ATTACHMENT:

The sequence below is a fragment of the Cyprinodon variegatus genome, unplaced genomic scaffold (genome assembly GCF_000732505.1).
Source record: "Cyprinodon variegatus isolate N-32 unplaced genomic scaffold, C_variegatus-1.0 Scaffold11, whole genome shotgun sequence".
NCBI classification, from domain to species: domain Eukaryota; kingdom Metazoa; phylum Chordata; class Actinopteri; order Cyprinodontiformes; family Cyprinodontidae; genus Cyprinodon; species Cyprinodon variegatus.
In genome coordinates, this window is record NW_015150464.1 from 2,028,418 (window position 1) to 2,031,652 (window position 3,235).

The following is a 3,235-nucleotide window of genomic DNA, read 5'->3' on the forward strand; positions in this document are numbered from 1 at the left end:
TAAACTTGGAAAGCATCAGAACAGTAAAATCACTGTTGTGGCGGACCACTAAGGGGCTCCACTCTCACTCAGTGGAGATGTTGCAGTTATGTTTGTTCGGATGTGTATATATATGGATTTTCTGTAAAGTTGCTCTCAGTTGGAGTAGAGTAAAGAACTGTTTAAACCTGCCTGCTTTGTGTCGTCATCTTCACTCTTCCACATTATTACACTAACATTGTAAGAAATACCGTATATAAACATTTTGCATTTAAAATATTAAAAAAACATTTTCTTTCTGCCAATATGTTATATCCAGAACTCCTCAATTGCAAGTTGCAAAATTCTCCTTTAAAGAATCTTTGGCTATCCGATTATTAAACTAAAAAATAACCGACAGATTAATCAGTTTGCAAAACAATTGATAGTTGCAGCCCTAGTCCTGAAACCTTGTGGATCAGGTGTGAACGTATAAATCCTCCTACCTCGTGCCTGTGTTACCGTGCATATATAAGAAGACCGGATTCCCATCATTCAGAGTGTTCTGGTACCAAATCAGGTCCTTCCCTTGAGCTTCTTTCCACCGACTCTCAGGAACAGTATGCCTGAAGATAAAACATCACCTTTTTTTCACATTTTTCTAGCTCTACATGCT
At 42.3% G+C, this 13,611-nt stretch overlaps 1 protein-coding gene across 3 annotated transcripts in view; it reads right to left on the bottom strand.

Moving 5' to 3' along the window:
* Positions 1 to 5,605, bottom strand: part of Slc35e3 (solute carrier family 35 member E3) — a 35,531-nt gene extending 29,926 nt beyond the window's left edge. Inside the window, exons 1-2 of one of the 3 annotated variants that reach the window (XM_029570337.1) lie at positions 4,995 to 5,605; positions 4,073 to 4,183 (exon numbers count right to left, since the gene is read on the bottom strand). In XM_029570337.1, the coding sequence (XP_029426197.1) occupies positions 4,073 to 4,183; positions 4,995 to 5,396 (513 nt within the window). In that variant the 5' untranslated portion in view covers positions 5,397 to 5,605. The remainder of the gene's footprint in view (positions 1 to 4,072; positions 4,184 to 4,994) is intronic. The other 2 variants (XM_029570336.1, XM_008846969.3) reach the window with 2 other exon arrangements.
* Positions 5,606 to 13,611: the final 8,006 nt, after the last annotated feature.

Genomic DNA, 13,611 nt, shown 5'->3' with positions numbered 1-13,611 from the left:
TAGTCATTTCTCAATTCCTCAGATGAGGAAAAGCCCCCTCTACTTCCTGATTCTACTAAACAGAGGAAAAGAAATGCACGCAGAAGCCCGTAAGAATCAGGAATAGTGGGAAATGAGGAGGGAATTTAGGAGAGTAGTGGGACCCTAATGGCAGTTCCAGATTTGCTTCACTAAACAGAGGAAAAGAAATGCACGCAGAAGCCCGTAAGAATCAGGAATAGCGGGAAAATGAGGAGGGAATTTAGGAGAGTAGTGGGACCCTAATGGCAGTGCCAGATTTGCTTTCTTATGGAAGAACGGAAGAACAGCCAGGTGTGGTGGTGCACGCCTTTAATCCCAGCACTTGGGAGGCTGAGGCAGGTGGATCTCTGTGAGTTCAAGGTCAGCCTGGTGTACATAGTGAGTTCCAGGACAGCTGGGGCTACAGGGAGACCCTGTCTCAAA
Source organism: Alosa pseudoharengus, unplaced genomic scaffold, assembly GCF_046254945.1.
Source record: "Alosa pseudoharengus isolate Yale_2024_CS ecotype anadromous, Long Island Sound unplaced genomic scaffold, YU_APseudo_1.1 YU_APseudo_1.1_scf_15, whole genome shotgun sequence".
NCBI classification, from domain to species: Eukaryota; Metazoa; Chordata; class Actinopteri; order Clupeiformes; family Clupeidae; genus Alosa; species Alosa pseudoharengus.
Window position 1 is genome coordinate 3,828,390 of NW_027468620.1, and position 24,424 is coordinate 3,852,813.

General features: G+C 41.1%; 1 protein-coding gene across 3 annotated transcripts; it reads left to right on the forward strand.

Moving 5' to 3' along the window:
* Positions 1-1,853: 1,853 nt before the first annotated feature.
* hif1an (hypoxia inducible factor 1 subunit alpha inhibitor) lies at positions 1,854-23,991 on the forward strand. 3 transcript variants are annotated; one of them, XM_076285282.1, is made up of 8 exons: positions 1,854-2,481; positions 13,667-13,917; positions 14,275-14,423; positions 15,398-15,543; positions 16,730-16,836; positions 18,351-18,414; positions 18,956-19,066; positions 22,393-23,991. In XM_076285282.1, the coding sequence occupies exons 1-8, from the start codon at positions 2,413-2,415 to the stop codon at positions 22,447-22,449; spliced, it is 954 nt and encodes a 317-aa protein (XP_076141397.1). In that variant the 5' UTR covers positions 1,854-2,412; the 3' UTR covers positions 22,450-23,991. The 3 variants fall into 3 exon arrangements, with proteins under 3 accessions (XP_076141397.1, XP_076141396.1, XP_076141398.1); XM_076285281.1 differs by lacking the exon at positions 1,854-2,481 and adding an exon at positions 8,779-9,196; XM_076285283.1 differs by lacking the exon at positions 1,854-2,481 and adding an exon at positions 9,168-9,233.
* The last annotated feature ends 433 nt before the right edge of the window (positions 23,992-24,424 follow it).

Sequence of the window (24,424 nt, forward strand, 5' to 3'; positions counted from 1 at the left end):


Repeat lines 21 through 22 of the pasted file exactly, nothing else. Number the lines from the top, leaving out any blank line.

* The last annotated feature ends 433 nt before the right edge of the window (positions 23,992-24,424 follow it).

Sequence of the window (24,424 nt, forward strand, 5' to 3'; positions counted from 1 at the left end):